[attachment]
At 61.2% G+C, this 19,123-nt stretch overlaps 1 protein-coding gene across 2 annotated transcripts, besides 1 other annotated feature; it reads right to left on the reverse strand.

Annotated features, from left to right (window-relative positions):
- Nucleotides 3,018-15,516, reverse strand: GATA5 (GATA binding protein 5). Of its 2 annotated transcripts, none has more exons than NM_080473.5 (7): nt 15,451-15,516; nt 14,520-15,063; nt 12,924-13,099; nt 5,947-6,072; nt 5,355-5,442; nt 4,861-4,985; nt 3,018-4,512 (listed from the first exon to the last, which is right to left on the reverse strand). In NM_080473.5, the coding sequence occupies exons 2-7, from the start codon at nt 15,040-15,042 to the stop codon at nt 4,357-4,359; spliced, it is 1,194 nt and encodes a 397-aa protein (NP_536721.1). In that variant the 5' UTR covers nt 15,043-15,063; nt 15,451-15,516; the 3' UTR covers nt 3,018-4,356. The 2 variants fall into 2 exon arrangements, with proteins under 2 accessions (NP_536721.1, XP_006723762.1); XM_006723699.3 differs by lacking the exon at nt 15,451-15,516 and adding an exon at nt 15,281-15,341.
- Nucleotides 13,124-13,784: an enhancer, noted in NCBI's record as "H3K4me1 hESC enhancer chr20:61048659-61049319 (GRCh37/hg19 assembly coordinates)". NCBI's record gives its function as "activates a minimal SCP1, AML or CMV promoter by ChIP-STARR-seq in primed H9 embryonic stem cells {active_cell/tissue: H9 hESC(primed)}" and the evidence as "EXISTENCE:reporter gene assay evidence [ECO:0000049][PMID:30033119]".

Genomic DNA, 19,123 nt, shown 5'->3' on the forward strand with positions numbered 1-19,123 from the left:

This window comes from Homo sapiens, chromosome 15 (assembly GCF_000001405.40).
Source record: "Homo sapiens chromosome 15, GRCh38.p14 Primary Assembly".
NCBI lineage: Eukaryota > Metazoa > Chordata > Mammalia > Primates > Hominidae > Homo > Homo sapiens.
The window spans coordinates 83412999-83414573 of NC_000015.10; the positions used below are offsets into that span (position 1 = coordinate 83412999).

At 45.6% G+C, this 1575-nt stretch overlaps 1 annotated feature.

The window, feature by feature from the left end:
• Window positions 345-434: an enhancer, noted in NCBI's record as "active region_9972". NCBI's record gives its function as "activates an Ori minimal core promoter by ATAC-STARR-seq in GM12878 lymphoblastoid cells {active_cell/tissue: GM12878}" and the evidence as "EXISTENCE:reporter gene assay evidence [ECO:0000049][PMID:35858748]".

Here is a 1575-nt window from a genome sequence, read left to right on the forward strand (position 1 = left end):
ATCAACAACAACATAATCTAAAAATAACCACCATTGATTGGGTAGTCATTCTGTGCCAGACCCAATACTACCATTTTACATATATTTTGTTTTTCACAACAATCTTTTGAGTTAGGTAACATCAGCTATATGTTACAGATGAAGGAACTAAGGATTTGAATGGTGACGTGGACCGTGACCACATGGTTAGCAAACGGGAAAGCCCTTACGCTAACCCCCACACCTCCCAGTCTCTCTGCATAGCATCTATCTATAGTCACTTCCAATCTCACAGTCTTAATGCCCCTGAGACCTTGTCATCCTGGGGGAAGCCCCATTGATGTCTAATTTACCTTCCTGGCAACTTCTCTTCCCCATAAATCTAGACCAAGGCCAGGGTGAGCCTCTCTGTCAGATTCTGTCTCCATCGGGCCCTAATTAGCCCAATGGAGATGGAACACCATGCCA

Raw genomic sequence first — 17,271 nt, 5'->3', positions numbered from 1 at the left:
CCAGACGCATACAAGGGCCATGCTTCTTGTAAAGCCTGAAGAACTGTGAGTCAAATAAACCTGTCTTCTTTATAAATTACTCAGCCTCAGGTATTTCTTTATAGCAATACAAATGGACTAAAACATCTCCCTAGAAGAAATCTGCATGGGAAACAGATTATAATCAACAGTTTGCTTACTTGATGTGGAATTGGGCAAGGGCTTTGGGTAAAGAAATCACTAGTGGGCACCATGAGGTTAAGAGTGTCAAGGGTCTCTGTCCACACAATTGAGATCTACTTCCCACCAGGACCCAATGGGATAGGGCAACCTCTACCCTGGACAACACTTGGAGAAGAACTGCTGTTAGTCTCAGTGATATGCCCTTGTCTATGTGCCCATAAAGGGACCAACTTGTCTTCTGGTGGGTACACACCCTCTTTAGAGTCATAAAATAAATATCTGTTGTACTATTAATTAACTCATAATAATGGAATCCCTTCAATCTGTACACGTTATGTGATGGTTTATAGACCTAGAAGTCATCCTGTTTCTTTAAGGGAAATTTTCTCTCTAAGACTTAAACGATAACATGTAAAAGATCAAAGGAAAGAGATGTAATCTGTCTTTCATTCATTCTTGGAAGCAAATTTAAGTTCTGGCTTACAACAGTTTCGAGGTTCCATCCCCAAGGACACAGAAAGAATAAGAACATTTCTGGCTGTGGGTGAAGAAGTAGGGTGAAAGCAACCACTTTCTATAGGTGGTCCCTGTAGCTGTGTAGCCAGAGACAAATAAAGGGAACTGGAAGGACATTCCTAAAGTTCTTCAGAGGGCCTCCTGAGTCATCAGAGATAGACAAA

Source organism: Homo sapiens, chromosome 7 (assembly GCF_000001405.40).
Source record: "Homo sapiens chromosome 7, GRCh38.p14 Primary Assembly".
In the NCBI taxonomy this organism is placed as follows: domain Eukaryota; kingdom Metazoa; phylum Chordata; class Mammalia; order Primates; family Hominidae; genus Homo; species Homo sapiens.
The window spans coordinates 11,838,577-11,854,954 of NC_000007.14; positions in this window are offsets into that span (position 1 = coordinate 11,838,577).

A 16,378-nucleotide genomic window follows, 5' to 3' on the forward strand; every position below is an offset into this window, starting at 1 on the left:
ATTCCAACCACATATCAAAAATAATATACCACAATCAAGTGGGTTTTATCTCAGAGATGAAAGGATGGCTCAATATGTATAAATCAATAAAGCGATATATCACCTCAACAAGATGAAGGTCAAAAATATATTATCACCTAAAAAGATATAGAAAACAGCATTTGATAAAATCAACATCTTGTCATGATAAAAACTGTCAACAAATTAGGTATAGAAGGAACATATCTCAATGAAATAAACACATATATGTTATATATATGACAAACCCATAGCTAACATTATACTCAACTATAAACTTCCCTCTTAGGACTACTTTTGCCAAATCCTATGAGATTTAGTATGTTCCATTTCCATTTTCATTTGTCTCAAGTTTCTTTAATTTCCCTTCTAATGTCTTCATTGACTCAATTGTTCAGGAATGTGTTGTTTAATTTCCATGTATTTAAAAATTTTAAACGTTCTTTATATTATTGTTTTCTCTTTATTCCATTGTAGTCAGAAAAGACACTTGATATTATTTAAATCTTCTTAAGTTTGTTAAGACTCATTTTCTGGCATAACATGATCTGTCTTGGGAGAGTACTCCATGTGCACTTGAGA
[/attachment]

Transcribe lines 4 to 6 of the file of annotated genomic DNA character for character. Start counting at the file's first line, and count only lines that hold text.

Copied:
- Nucleotides 13,124-13,784: an enhancer, noted in NCBI's record as "H3K4me1 hESC enhancer chr20:61048659-61049319 (GRCh37/hg19 assembly coordinates)". NCBI's record gives its function as "activates a minimal SCP1, AML or CMV promoter by ChIP-STARR-seq in primed H9 embryonic stem cells {active_cell/tissue: H9 hESC(primed)}" and the evidence as "EXISTENCE:reporter gene assay evidence [ECO:0000049][PMID:30033119]".

Genomic DNA, 19,123 nt, shown 5'->3' on the forward strand with positions numbered 1-19,123 from the left:

This window comes from Homo sapiens, chromosome 15 (assembly GCF_000001405.40).